Baofengs are great for what they are. A cheap way to get into amateur radio. I wish they made a base station, I'd jump on that in a heartbeat.
>> No. 15698 ID: 6d6cb1
File 142873862428.gif - (9.08KB , 518x314 , hal_with_tnc.gif )
15698
>>15680
>There might be some hidden chip or something about the design so that the PLA/Chi-chom can hear you even if you have your frequency scrambled/coded messages.
In general, it's not worth the risk for anyone to create such an "obvious" backdoor. It's like having an AES backdoor. The risk to keep that secret is far higher than the usefulness. If anything, the weakness would be "accidental" like shitty RNGs (see Intel, NIST, et cetera). Do not trust any design. Assume closed designs are either inherently flawed or are intentionally bugged.

>Or it could even reveal your position to the PLA/chi-coms.
Talk to any experienced ham. They often do this just to be assholes to people who don't have licenses, broadcast pirate radio stations, or forget to state their call sign. Finding someone who is broadcasting is FUCKING EASY. Go look up triangulation, kiddo.

>>15687
>>15693
Then just do APR with ZTP. The crypto is handled on another machine.

>>15695
>The design of the radio is irrelevant.
Depends.

>If they want to break the code of an encrypted radio, it's pretty fucking easy for a technologically sophisticated nation.
Doubt it. Crypto is strong. That's why technologically sophisticated nations tend to aim for side-channel attacks.

>If they want to block radio transmissions, it's pretty fucking easy for a technologically sophisticated nation.
It's easy enough for any normal person. Spark gap transmitters, brah.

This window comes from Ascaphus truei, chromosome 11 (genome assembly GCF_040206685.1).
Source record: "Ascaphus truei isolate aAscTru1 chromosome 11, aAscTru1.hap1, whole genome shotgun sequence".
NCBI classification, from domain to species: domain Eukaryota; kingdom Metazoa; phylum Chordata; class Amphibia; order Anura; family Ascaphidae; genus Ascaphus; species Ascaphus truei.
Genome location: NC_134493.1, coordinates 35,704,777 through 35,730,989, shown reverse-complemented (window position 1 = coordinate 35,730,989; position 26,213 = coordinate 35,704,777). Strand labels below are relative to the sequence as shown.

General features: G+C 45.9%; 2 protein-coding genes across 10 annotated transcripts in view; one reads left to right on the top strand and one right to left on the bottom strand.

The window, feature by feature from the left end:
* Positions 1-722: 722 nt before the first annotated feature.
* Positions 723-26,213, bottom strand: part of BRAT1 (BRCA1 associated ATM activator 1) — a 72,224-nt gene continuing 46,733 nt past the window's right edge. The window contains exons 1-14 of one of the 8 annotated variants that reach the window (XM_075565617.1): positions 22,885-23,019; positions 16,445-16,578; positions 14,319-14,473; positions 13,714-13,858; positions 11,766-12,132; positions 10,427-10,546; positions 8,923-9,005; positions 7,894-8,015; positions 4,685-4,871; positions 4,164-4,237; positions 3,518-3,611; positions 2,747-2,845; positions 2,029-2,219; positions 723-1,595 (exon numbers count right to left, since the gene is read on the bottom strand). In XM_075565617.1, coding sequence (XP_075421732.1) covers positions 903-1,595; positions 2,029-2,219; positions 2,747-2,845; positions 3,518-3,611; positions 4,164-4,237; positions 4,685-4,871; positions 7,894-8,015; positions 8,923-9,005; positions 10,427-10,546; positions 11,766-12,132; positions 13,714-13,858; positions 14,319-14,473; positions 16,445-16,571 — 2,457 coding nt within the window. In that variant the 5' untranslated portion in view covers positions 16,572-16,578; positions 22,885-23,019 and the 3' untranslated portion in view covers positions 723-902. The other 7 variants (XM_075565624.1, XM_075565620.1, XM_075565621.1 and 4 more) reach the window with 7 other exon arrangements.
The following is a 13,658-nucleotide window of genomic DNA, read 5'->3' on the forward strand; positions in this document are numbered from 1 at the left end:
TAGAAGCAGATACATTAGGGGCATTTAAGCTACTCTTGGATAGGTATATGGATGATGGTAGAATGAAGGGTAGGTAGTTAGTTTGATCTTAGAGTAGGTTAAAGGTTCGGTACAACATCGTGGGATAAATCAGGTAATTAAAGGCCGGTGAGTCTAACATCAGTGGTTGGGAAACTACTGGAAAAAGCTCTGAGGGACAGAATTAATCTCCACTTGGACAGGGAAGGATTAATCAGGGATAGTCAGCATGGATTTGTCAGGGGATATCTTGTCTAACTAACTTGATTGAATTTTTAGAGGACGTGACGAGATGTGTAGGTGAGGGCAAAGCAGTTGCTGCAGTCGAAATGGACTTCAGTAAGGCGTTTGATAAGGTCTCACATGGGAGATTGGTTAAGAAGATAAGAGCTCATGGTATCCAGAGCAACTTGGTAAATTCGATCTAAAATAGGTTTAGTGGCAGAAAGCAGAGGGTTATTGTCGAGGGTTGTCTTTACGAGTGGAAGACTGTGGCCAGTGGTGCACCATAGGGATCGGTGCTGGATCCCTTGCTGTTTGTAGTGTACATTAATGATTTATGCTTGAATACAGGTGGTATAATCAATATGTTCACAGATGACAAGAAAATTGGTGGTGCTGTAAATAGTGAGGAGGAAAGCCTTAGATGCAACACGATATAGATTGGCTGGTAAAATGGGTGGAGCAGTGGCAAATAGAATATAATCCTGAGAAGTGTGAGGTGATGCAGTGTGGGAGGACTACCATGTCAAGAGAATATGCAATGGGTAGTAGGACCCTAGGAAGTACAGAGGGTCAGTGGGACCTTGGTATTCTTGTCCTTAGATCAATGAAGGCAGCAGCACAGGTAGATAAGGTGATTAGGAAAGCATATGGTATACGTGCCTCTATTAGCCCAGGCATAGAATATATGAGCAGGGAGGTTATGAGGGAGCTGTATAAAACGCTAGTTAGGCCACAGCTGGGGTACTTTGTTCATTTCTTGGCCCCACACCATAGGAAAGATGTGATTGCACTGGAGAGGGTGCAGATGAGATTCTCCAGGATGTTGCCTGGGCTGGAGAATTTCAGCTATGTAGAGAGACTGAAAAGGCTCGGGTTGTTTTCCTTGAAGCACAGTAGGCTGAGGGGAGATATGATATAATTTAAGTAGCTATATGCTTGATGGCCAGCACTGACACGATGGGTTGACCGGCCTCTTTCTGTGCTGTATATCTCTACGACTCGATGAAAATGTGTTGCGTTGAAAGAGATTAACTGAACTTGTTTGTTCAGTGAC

>They don't need to bug each individual radio.
Pretty much.

Also, consider this:
They're shipping stuff to the US with this. The CIA, GCHQ, MI6, and NSA often buy electronics to check for vulnerabilities so that they can exploit it. These groups are the most well funded intelligence groups IN THE FUCKING WORLD. Why would you show your hand by selling this stuff to the common market. The point would be to strategically implement a vulnerability in a product with a more threatening force, say if you were the Chinese, you would use your communist magic to get a manufacturing contract using slave/prison labor to make the diodes for the ICs used in the military crypto RNGs. You know that since they use different specifications than the civilian designs, you can design the diode to have some leakage which would cause the RNG to have a distribution that is not entirely random (something like RC4). I mean what I said was mostly technobabble, but that should get the point across to you.

Also, all of this is sort of FUCKING POINTLESS if you're competent and use proper COMSEC by using code words and never speaking about sensitive stuff casually over the air.

Christ, you people...

>Plus, if it comes down to that, I doubt the people fighting will be using Baofengs of all things. We'd be looting stores for better, hopefully weather proofed radios. Things like Uniden, Icom, Kenwood, Yaesu. I'm sure they'll be used to some capacity, but there's a reason people will be gravitating to the higher quality stuff.
This. Kenwoods and Yaesu everywhere.

>Baofengs are great for what they are.
For ignoring the FCC requirements for not transmitting on cop frequencies, yeah. And yeah, they're cheap.
>> No. 15699 ID: cd49aa